A couple things about the damage. We had 2 different types of damage. The first what I would hall a Haze to the plastic. This is kind of a yellow fuzzy look that you see on many headlight covers of most any car. The second is what I call crazing, which was tons of small cracks like a spider web through the surface of the plexiglass.

He used an orbital polisher with several different kinds of polishing compounds. I am not sure exactly the product that he used, but I can find out if you would like.

Would be nice to know but thinking it would be a trade secret.

For the spider web items I'm wondering if he applied more than polish like a filler.

Whatever, those results are very nice in the pics.

My fog lamps happen to be glass, and they have moisture inside, not crazing so prob a diff. approach.

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post #11 of 12 Old 03-12-2010, 11:40 AM
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Quote:
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Would be nice to know but thinking it would be a trade secret.

For the spider web items I'm wondering if he applied more than polish like a filler.

Whatever, those results are very nice in the pics.

My fog lamps happen to be glass, and they have moisture inside, not crazing so prob a diff. approach.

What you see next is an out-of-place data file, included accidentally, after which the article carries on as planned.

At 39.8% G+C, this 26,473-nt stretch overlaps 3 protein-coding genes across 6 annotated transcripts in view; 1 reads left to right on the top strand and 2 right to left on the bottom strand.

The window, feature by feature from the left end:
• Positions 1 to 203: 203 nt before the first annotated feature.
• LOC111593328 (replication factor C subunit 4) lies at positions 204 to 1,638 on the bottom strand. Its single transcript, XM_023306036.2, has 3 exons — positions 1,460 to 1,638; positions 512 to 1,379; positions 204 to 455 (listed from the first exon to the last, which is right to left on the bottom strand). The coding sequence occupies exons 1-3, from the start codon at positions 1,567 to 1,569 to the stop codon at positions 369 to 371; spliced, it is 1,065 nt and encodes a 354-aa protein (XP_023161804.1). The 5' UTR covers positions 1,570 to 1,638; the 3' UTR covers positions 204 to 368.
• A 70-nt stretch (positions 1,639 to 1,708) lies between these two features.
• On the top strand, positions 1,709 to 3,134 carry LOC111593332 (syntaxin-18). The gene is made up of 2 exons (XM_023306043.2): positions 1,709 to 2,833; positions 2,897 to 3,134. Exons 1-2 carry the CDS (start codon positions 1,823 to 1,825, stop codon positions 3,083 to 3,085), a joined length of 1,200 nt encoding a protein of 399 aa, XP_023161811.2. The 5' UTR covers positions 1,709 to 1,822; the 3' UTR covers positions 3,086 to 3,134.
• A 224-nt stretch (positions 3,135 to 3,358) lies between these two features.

Yeah that would be true!!! Glass, and water are definately a different animal. I will ask this guy, he is pretty open with what he does.
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post #12 of 12 Old 03-15-2010, 06:40 AM
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Well, I spoke with my guy, and here is the answer I received.

"Windscreens are made of different materials, if its made out of acrylic you can polish it. Heat from the polishing pad will melt the screen! You have to go slow with a fine wool pad (wool is cooler
cutter) and do repeat polishings rather and one long working. I use Meguairs 105 as its a non diminishing abrasive I know how to work with, it also can finish down if you know how.

On your planes I didn't go for perfect, had to leave some heavier scratches, but you can improve them.

If you have the ability give it a try, but error on the side of caution. Find an old acrylic fish tank and practice on it first"

I do know from watching him that his polisher has a trigger that he uses to adjust the speed, and he was going REAL slow when working on the windscreen.

Hope this helps.